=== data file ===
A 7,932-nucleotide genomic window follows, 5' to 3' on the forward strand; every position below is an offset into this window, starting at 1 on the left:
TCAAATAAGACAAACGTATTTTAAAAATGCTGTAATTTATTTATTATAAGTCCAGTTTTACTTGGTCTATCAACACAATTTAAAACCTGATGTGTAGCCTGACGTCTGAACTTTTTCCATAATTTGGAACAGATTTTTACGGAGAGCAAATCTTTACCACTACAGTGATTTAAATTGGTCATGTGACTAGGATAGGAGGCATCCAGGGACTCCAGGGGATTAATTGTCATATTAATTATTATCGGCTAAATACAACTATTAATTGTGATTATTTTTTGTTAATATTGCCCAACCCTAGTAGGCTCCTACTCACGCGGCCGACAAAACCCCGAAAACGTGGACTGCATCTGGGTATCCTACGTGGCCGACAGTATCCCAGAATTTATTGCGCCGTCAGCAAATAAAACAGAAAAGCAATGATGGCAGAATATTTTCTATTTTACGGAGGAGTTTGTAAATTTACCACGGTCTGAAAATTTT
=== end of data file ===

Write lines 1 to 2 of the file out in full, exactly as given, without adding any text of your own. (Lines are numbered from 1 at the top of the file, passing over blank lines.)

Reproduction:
A 7,932-nucleotide genomic window follows, 5' to 3' on the forward strand; every position below is an offset into this window, starting at 1 on the left:
TCAAATAAGACAAACGTATTTTAAAAATGCTGTAATTTATTTATTATAAGTCCAGTTTTACTTGGTCTATCAACACAATTTAAAACCTGATGTGTAGCCTGACGTCTGAACTTTTTCCATAATTTGGAACAGATTTTTACGGAGAGCAAATCTTTACCACTACAGTGATTTAAATTGGTCATGTGACTAGGATAGGAGGCATCCAGGGACTCCAGGGGATTAATTGTCATATTAATTATTATCGGCTAAATACAACTATTAATTGTGATTATTTTTTGTTAATATTGCCCAACCCTAGTAGGCTCCTACTCACGCGGCCGACAAAACCCCGAAAACGTGGACTGCATCTGGGTATCCTACGTGGCCGACAGTATCCCAGAATTTATTGCGCCGTCAGCAAATAAAACAGAAAAGCAATGATGGCAGAATATTTTCTATTTTACGGAGGAGTTTGTAAATTTACCACGGTCTGAAAATTTT